Last but not least, keep in mind that the sequence diagram represents just a specific scenario. If you want to formally define a protocol in UML, you'd need to create as well a protocol state machine that tells the valid succession of messages. When you use signals, you can use their name directly as state transition trigger/event.

  • You missed the static approach where a class simply realizes a «protocol».
    – qwerty_so
    Jan 28, 2022 at 20:27
  • @qwerty_so yes, thats a relevant remark, but wouldn't this just shift the problem? OP asks how to describe the protocol ("I want to refine the communication by saying that..."). Telling that the class realizes the protocol would not bring us closer to the modeling of the protocol, would it?
    – Christophe
    Jan 28, 2022 at 23:07
  • @Christophe the first option is still lacks on the details of the protocol, I think. For the second option I could not find much source on the internet but in here [link]ibm.com/docs/en/rational-soft-arch/9.7.0?topic=diagrams-signals it says they have a send function defined in default. So should I draw an arrow from Computer to <<signal>> Movement, and so on?
    – bomberman
    Jan 29, 2022 at 11:10
  • @qwerty_so are you saying that "it is known that RC Car and Computer realizes protocol defined as stated in the static model, the developer should deduce that Movement message shall be used" ?
    – bomberman
    Jan 29, 2022 at 11:11
  • 1
    @ozercik personally I find this link not fully clear and I have some doubts about the default send. It's a topic that seems not so popular, at least on the internet. The best explanation I've found so far is in "The UML User Guide, 2nd edition". It's written by the Booch, Jacobson and Rumbaugh, the inventors of UML, so I think they best know what it was really meant for ;-) Their definition in plain english is "A message is a named object that is sent asynchronously by one object and then received by another. A signal is a classifier for messages; it is a message type" ...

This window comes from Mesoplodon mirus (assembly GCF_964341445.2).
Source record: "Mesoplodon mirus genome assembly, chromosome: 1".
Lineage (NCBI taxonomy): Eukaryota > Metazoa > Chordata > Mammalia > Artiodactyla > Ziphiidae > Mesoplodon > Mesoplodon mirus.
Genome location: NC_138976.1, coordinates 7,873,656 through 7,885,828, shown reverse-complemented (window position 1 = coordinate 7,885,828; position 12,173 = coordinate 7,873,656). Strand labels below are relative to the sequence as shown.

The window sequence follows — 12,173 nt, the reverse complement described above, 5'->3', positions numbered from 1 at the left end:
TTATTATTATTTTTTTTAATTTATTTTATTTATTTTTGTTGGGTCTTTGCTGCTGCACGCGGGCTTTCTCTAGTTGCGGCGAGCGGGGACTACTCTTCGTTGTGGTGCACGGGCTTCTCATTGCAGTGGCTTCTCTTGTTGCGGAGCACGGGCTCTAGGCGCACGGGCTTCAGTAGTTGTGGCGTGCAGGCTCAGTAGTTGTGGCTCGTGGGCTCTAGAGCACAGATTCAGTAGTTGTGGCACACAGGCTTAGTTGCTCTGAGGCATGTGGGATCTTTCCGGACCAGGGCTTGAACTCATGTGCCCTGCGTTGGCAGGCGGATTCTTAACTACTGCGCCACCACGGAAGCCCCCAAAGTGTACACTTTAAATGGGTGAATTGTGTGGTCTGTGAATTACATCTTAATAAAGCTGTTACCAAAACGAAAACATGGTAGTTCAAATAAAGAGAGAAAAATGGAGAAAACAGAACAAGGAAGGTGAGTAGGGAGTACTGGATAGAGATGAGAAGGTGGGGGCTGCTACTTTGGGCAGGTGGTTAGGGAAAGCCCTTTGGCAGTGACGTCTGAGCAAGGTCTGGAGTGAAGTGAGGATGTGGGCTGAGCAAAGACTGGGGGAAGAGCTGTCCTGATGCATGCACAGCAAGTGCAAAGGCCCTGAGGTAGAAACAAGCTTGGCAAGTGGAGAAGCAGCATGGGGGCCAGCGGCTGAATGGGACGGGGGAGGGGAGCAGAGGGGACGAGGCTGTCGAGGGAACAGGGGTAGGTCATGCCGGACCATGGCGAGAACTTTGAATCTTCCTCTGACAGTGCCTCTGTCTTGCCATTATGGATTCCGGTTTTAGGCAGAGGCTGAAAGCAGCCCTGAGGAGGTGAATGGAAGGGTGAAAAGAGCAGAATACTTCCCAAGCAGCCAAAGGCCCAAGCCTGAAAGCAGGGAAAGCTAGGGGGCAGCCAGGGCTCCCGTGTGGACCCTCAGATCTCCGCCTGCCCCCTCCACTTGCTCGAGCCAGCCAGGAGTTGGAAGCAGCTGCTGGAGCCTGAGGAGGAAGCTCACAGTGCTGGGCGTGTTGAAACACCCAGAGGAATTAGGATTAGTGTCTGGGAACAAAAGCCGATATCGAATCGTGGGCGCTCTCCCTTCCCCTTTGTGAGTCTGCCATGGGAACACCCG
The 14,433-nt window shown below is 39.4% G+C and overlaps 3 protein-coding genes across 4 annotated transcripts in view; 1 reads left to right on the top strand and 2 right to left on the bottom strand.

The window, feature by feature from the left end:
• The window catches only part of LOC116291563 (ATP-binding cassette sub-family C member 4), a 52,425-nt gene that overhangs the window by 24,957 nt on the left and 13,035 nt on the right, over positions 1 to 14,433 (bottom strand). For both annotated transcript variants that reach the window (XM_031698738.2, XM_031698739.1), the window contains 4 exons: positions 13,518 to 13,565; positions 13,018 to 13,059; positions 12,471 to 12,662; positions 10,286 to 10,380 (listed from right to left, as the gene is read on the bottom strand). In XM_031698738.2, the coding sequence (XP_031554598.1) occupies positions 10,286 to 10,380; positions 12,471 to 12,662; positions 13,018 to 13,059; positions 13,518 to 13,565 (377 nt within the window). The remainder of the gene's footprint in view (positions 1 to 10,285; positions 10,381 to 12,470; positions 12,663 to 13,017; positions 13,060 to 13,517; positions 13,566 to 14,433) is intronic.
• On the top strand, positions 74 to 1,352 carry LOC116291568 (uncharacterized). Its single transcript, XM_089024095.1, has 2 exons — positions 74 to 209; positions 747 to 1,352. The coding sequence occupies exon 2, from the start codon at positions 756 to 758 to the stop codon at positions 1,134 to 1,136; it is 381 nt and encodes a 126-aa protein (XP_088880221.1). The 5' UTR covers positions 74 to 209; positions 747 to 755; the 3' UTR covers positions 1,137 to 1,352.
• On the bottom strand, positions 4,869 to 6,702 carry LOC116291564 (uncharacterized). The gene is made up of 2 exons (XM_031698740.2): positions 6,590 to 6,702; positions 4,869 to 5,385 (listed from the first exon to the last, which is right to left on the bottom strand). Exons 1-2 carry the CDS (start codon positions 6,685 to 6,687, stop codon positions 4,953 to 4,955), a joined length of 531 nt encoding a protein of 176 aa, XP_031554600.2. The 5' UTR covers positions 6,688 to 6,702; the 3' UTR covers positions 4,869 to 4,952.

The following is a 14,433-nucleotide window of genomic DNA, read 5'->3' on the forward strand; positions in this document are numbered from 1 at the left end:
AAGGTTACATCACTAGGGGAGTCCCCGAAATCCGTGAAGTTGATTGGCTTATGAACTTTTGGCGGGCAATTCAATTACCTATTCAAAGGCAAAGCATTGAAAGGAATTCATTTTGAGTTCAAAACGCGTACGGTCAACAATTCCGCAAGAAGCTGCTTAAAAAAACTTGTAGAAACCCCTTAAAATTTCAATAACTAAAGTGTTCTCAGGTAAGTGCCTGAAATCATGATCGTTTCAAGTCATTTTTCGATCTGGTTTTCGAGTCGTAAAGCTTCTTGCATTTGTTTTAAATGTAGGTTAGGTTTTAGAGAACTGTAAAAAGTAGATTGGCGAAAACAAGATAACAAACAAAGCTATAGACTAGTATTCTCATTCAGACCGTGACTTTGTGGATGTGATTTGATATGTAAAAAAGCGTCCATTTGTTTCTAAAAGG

– Christophe
    Jan 29, 2022 at 11:42

If you really want to display this level of detail in a sequence diagram, it would look like this:

enter image description here


  1. For an asynchronous call, use an open arrowhead.
  2. Use stacked bars to represent the call stack.
  3. In the operation's argument list, write "argumentName=argumentValue" or just "argumentValue".
  4. For messages for which the exact operation name is unknown or irrelevant, I use just a description without an argument list.

But be careful about which level of detail you want to show. Often, a sequence diagram becomes too complex if you display every operation in the call stack.


I was dealing with the same issue. I searched online and couldn't find something that I like. Hence I come up with this solution. I show the communication ports on the sequence diagram and I draw communication dependent steps among port lines. Here is a screenshot: my version of your problem.

Note: I haven't used bluetooth before so I am not sure about the acknowledge step. If this is something done automatically by the hardware( Like in the CAN Bus) I wouldn't draw it like this. I probabily wouldn't show it or I wouldn't add the function acknowledge(); and just draw the line between bluetooth port life lines.

enter image description here

  • Your diagram is interesting, but it has a couple of problematic formal errors. Could you correct it from the UML syntax point of view? I take the opportunity to make my point: at a protocol level, the interesting part of the communication is what happens between your "bluetooth" lifelines. In my suggestion, the diagram would be limited to this part, focusing on the messages between the devices. What happens on the computer or car side are internals of the device and would be shown in different diagrams to avoid confusion between required protocol and implementation details.
    – Christophe
    Jan 29, 2022 at 15:49
  • 1
    I am not sure about the setVelocity is pointing the Computer however liked the idea of a Bluetooth port and interactions through these ports.
    – bomberman
    Jan 29, 2022 at 18:06